The Learning Accelerator Blog/A Personalized Journey: Three lessons learned from school redesign

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A Personalized Journey: Three lessons learned from school redesign

by Kristen Watkins on March 21 2019

“How might we redesign school to better meet the needs of each student?” We posed this question to educators in the Dallas Independent School District back in 2014 with the hope of bringing together like-minded educators who wanted to redefine what’s possible for students and teachers in a large, urban district. This question still continues to stump us every day, but five years later, I’m confident that we’re getting closer to finding a solution.

Three lessons we have learned on this journey:

  1. Personalized learning is an instructional strategy, not a type of school.
  2. It’s crucial to establish a common language to talk about personalized learning.
  3. We are stronger together.

Personalized learning is an instructional strategy, not a type of school. When the work began, district leaders were hopeful that personalized learning would help provide families with more education choices in Dallas ISD and thought of this model as a new type of school. In parallel, the district continued to draft a new teacher evaluation system, the Teacher Excellence Initiative, under which distinguished teachers were set to receive additional points for teaching at a personalized learning school. As we got deeper into the first year of the work, it became abundantly clear that personalized learning was not a type of school but rather an instructional practice that aims to provide students with a one-size-fits-one education and empowers them to drive their own learning. This “a-ha” quickly shifted our original scaling efforts of launching personalized learning schools through cohorts and challenged the team to consider other ways for seeding innovation and personalized learning across the district. Today, we now lead fellowships for teachers through the Innovation in Teaching Fellowship and leaders through School Retool to help spark and seed personalized learning efforts at different levels of the organization and across schools.

Another lesson learned early in the work was how important it is to establish a common language to talk about personalized learning. In our first year, we spent so much time in meetings and learning walks trying to talk about our hopes for students and teachers in personalized learning environments. These conversations often sent us down rabbit holes because we did not have a common understanding of personalized learning. Once we started to codify the teacher and student actions and practices we were seeing in our most successful classrooms, we were able to pull together the Personalized Learning Coaching and Development Rubric that now lives on the PL Toolbox. This rubric allowed us to have deeper and more meaningful conversations about our work. Quickly after its release, we uncovered the need to identify the systems both at the campus and district levels that allowed for and supported personalized learning in the classroom. Two and a half years (or 32 drafts) into this work, we created the Personalized Learning Readiness Continuum. This tool aims to identify proof-point schools as well as schools that are truly ready, willing, and able to dive into personalized learning. In our first year of using the tool to support and measure personalized learning at the systems level, we’ve released a Readiness Continuum Toolbox and have begun to catalog systems-level best practices across our cohort. We are excited to be sharing this Toolbox next month at the Blended and Personalized Learning Conference (#BPLC19) in Providence, RI.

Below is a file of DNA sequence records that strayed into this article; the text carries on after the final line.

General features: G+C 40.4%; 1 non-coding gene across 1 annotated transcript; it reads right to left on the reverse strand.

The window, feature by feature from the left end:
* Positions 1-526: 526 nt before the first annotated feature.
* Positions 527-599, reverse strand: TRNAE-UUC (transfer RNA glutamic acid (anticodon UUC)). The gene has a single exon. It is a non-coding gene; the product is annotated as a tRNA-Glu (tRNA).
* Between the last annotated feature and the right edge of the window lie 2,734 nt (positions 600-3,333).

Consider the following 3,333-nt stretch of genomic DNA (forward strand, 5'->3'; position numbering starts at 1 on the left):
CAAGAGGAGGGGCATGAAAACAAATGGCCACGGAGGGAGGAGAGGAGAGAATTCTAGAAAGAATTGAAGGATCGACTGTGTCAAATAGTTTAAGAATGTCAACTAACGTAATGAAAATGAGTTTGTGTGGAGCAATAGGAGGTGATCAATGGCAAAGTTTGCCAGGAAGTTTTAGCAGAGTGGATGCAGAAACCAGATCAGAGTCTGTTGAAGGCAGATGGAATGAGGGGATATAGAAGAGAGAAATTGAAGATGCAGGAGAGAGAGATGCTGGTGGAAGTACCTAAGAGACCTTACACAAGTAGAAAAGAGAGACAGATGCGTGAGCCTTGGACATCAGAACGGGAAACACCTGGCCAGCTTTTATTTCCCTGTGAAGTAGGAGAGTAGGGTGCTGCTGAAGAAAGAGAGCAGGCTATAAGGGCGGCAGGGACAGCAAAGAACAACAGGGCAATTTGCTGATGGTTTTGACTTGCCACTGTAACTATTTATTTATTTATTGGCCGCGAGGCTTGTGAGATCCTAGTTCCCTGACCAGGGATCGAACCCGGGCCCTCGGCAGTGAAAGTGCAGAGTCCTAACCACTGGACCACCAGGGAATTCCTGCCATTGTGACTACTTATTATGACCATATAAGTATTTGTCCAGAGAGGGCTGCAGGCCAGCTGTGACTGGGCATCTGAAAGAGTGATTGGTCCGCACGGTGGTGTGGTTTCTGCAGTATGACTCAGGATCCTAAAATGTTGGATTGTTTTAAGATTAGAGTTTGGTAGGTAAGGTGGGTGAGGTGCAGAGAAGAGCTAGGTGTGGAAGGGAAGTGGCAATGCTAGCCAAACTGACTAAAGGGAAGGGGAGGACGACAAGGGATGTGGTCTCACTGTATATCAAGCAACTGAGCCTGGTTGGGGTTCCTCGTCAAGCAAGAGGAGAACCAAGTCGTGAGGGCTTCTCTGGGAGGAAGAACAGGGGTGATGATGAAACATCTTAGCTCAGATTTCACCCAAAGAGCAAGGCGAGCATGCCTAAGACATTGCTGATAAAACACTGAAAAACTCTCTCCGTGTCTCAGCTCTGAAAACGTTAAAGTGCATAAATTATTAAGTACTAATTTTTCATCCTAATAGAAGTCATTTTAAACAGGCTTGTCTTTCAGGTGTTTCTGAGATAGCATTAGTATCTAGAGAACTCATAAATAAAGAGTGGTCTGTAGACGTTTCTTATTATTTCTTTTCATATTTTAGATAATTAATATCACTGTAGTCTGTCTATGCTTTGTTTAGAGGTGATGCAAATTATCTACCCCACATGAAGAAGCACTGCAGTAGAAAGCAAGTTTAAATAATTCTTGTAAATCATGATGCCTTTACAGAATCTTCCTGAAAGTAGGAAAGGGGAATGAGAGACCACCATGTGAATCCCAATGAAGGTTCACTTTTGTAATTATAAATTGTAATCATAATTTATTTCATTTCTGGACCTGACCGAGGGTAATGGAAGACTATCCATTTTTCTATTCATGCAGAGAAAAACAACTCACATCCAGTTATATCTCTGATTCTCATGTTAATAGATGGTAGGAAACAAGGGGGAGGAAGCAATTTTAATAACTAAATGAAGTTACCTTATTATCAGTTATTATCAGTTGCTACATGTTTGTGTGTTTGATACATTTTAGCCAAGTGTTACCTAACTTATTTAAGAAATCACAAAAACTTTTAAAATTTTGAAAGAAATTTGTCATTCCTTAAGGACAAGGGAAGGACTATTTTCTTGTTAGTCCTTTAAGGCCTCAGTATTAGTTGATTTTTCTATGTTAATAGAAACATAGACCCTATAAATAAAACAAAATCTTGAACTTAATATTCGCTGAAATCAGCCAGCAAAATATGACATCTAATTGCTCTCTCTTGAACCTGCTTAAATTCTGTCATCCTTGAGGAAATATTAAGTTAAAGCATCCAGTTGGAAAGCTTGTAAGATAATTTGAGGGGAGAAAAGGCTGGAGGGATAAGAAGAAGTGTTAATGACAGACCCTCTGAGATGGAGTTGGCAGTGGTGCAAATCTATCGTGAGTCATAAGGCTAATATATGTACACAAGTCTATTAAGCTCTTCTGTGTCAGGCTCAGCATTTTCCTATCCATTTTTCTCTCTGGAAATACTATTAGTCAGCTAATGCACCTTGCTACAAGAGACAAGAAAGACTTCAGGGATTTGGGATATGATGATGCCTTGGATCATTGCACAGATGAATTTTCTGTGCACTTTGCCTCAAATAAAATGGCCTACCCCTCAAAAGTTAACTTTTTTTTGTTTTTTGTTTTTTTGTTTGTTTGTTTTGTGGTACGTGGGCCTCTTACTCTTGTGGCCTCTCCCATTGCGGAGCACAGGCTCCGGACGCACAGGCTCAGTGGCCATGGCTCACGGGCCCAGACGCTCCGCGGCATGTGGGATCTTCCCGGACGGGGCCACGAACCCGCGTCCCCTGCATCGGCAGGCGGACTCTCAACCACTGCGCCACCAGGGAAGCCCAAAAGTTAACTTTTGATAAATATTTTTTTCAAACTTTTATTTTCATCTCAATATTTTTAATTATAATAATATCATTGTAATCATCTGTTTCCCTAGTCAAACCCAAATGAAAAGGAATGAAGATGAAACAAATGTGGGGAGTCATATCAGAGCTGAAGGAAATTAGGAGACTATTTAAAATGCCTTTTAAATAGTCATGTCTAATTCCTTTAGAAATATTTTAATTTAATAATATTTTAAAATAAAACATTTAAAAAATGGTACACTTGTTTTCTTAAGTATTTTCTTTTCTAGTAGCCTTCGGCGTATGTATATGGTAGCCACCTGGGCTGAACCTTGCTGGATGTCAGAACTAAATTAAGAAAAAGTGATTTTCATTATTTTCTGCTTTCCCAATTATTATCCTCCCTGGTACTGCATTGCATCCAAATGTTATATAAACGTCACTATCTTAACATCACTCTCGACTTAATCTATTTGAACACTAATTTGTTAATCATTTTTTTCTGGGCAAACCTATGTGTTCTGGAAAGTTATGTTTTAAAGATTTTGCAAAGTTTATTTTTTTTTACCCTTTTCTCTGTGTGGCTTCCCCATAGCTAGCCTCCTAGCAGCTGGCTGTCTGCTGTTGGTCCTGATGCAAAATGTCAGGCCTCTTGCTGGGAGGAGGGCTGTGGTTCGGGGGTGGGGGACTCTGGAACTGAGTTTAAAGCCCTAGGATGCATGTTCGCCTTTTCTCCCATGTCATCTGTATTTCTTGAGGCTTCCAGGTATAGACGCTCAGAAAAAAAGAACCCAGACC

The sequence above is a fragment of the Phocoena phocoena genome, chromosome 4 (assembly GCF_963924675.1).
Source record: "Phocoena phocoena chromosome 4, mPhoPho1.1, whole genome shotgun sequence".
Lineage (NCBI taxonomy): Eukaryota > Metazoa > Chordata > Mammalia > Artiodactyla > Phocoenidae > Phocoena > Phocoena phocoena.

As the work continues to evolve, not only in Dallas but across the nation, it’s become evident that we are all truly stronger together. At Dallas ISD, we’ve become more intentional about building community through monthly educator tours, ed camps, workshops, and cohort-wide onboarding opportunities. Nationally, we linked arms with other districts through TLA’s Innovation Directors Network (IDN) to help us not only refine best practices in personalized learning but also to find ways to sustain the work. I even had the opportunity in January to co-host the IDN’s winter convening in Dallas and was able to share and learn around a common challenge – becoming complacent in our pursuit of personalized learning. After sharing my story of learning, it was an incredible feeling to have a room full of other leaders that not only acknowledged and shared my feelings but helped me to see a path forward.


Pictured above: Cowart Elementary School receives the news that their school was selected to become a personalized learning innovative campus for 2019-2020.

A few weeks ago, we celebrated personalized learning’s fifth birthday in Dallas ISD by welcoming six more schools to the family through our Public School Choice proposal process. These six existing neighborhood schools will begin their transition to creating personalized learning classrooms campus-wide in the fall of 2019. While we have plenty of work ahead of us, our district can take these lessons we’ve learned in our journey thus far to create a positive transition for students and educators. We’re eager to get started, and I’m optimistic that this next year will help our district continue to raise the bar for what’s possible for kids in Dallas and across the nation.

About the Author

Kristen Watkins is the Director of Personalized Learning at Dallas Independent School District, where she leads efforts to move towards scale, sustainability, and fidelity of implementation of PL districtwide.